Are special soils required to make adobe bricks?
Almost any soil will make usable adobe bricks. Nearly all naturally occurring soils have rocks, sand, silt, and clay, in varying proportions. If the rocks are too large, approaching the thickness of the brick, they should be removed. Some soil has no rocks at all, and may be mostly sand, which can be coarse or fine. Silt is a flour fine powder of ground rock. The clay is the "glue" or binding agent that holds the mix together and makes the bricks more resistant to wetting. The clay can be one of several types, some of which expand when wet, shrink when drying, and some are inert. The majority of soils found around the world have too much clay, which may produce shrinkage cracks while drying. This can be corrected or reduced by adding either sand or straw. The quantity to be added must be determined by trial and error. The best test for determining the suitability of a soil for bricks is to make a few test bricks. The proportions of sand, silt and clay can vary widely, and still make a usable brick. In some old adobe buildings (150 years +/-) an analysis of the percentage of clay in bricks removed from the wall has varied from 0% to 32%. The variety of clay (expansive or inert) used for bricks has little importance because when it has dried, the brick size will not change appreciably. The mortar will (as in all masonry) make up the differences in size of individual bricks. The tradition of straw being a necessary ingredient for adobe bricks has come from this experience, as most natural soils have too much clay instead of too little.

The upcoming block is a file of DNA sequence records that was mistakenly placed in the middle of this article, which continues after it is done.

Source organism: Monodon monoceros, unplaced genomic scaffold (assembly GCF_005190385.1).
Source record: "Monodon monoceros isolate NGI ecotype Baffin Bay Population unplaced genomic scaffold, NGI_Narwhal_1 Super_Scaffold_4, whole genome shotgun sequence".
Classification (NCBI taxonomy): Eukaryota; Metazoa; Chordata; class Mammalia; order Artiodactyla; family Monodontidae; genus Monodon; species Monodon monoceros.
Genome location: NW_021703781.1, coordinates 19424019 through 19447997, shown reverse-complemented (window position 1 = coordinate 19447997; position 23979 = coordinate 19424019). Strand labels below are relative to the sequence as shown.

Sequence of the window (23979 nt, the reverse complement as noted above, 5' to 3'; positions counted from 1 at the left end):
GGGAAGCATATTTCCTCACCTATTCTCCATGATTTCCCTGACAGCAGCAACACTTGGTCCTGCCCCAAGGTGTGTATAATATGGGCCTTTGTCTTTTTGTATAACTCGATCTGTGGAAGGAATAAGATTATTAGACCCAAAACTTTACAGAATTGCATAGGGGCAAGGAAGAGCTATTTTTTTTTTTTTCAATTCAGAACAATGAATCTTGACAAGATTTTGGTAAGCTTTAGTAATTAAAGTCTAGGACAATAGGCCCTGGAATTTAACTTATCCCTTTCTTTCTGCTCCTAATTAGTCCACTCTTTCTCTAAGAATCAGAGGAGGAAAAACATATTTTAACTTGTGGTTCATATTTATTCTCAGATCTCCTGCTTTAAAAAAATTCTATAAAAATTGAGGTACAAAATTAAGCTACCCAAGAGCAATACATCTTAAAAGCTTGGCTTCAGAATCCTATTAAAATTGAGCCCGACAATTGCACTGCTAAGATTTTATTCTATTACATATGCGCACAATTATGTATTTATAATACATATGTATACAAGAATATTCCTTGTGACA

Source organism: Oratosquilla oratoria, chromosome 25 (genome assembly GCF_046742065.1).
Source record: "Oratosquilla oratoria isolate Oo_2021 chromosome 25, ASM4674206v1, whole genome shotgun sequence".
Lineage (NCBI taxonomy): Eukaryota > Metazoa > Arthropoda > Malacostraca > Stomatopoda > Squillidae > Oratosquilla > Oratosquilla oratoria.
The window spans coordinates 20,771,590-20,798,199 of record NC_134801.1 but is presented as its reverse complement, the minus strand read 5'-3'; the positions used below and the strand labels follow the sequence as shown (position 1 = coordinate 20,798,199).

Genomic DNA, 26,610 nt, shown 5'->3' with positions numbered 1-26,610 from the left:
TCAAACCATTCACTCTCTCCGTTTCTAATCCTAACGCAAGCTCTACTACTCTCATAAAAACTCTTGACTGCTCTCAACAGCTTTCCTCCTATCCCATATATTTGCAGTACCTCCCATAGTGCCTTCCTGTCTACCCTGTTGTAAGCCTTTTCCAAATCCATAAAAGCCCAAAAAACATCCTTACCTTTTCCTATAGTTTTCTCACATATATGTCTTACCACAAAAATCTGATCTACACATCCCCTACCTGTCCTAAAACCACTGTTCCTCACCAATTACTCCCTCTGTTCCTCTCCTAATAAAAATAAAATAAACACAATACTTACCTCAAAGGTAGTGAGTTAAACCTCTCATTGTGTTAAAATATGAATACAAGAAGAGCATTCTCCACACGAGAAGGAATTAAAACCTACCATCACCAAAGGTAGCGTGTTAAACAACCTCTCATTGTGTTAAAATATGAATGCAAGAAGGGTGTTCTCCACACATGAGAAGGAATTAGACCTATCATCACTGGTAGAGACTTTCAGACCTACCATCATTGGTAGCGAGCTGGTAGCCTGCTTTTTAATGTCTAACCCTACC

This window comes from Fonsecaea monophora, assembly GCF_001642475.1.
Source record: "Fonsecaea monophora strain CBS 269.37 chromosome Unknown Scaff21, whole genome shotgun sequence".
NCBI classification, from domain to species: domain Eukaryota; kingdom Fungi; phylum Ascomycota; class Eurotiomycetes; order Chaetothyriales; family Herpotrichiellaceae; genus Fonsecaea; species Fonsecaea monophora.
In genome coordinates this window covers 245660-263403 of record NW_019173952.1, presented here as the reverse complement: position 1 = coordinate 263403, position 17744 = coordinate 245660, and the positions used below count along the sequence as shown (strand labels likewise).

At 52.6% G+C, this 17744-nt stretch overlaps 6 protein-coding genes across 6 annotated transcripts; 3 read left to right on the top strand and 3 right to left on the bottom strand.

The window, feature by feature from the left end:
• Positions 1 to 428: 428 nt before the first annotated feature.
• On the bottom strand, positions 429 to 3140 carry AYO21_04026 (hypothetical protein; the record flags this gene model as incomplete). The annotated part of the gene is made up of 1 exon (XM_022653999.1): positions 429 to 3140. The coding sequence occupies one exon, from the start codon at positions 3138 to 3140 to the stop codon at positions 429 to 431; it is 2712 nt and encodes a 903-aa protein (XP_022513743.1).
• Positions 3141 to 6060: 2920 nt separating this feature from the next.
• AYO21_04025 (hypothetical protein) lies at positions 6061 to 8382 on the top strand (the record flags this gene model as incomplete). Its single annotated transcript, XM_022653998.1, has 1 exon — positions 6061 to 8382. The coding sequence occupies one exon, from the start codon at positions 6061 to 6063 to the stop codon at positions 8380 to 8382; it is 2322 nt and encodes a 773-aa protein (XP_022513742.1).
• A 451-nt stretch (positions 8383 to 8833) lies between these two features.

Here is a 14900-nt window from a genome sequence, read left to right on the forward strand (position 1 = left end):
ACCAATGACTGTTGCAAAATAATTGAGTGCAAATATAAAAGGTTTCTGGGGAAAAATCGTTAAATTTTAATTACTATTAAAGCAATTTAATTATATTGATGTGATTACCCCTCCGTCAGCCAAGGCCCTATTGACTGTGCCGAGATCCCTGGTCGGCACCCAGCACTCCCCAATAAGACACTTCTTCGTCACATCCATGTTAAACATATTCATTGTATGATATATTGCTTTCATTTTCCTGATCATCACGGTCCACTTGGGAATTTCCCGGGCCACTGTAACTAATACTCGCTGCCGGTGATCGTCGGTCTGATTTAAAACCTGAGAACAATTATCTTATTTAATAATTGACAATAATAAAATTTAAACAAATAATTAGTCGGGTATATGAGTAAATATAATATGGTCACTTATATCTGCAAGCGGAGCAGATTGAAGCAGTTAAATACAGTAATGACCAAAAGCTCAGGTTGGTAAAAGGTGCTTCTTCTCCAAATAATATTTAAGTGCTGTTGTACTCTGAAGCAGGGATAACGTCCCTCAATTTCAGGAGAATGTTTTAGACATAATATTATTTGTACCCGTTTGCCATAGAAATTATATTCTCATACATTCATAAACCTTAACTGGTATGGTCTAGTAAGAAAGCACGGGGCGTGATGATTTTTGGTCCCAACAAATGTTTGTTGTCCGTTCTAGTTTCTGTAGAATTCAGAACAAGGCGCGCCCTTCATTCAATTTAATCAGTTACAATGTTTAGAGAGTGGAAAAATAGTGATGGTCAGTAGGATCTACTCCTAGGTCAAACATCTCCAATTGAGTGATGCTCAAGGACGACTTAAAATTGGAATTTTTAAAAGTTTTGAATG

Will rainfall destroy an adobe wall?